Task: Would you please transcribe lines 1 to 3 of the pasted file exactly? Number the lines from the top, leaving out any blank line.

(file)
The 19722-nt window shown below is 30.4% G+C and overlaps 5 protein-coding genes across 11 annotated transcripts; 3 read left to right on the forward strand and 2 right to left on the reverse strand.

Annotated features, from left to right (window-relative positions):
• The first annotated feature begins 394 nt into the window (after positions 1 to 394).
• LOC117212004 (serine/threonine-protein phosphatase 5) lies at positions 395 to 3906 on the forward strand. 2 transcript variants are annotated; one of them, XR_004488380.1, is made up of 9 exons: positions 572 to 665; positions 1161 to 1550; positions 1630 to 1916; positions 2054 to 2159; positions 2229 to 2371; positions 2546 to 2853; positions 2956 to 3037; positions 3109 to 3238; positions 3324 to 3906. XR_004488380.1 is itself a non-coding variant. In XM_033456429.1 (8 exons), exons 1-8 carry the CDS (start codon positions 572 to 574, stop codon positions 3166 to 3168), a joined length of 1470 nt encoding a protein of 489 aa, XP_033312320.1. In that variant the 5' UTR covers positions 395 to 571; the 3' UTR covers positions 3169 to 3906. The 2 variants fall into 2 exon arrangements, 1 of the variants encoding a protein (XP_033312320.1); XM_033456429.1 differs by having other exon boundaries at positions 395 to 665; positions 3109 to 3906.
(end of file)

The 19722-nt window shown below is 30.4% G+C and overlaps 5 protein-coding genes across 11 annotated transcripts; 3 read left to right on the forward strand and 2 right to left on the reverse strand.

Annotated features, from left to right (window-relative positions):
• The first annotated feature begins 394 nt into the window (after positions 1 to 394).